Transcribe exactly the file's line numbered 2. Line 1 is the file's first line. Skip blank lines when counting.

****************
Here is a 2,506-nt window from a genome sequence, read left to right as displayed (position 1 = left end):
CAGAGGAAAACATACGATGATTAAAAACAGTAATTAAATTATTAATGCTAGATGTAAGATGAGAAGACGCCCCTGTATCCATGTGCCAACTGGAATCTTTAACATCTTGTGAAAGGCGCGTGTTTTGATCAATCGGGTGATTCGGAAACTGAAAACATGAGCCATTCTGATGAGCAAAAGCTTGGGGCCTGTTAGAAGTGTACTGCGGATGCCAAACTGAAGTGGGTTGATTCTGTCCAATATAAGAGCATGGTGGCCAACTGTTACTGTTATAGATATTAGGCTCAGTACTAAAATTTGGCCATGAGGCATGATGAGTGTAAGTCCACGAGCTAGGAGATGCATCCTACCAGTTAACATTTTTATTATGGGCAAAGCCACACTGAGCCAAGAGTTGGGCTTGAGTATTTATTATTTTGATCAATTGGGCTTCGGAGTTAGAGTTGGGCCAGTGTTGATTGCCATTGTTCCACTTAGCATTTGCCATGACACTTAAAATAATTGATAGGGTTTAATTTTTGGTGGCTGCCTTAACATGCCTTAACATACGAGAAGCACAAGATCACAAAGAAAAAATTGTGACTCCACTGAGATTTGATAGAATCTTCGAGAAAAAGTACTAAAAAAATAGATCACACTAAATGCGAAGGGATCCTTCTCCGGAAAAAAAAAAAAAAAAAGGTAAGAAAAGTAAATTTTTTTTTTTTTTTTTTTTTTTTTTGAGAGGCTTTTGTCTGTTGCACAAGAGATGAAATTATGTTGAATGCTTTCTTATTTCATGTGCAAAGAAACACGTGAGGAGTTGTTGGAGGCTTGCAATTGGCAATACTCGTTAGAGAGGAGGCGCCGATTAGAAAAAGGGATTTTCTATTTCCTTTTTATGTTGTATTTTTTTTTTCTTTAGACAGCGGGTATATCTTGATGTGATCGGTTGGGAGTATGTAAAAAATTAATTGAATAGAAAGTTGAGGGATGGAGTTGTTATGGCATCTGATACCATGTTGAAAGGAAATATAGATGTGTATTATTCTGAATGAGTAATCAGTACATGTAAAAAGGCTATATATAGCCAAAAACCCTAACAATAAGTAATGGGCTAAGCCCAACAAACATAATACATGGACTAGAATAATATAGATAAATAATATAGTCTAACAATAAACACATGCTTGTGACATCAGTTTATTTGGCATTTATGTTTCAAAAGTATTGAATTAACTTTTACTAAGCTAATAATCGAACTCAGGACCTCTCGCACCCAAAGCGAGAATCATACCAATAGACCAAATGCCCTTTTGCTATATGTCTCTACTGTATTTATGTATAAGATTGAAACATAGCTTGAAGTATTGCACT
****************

CAGAGGAAAACATACGATGATTAAAAACAGTAATTAAATTATTAATGCTAGATGTAAGATGAGAAGACGCCCCTGTATCCATGTGCCAACTGGAATCTTTAACATCTTGTGAAAGGCGCGTGTTTTGATCAATCGGGTGATTCGGAAACTGAAAACATGAGCCATTCTGATGAGCAAAAGCTTGGGGCCTGTTAGAAGTGTACTGCGGATGCCAAACTGAAGTGGGTTGATTCTGTCCAATATAAGAGCATGGTGGCCAACTGTTACTGTTATAGATATTAGGCTCAGTACTAAAATTTGGCCATGAGGCATGATGAGTGTAAGTCCACGAGCTAGGAGATGCATCCTACCAGTTAACATTTTTATTATGGGCAAAGCCACACTGAGCCAAGAGTTGGGCTTGAGTATTTATTATTTTGATCAATTGGGCTTCGGAGTTAGAGTTGGGCCAGTGTTGATTGCCATTGTTCCACTTAGCATTTGCCATGACACTTAAAATAATTGATAGGGTTTAATTTTTGGTGGCTGCCTTAACATGCCTTAACATACGAGAAGCACAAGATCACAAAGAAAAAATTGTGACTCCACTGAGATTTGATAGAATCTTCGAGAAAAAGTACTAAAAAAATAGATCACACTAAATGCGAAGGGATCCTTCTCCGGAAAAAAAAAAAAAAAAAGGTAAGAAAAGTAAATTTTTTTTTTTTTTTTTTTTTTTTTTGAGAGGCTTTTGTCTGTTGCACAAGAGATGAAATTATGTTGAATGCTTTCTTATTTCATGTGCAAAGAAACACGTGAGGAGTTGTTGGAGGCTTGCAATTGGCAATACTCGTTAGAGAGGAGGCGCCGATTAGAAAAAGGGATTTTCTATTTCCTTTTTATGTTGTATTTTTTTTTTCTTTAGACAGCGGGTATATCTTGATGTGATCGGTTGGGAGTATGTAAAAAATTAATTGAATAGAAAGTTGAGGGATGGAGTTGTTATGGCATCTGATACCATGTTGAAAGGAAATATAGATGTGTATTATTCTGAATGAGTAATCAGTACATGTAAAAAGGCTATATATAGCCAAAAACCCTAACAATAAGTAATGGGCTAAGCCCAACAAACATAATACATGGACTAGAATAATATAGATAAATAATATAGTCTAACAATAAACACATGCTTGTGACATCAGTTTATTTGGCATTTATGTTTCAAAAGTATTGAATTAACTTTTACTAAGCTAATAATCGAACTCAGGACCTCTCGCACCCAAAGCGAGAATCATACCAATAGACCAAATGCCCTTTTGCTATATGTCTCTACTGTATTTATGTATAAGATTGAAACATAGCTTGAAGTATTGCACT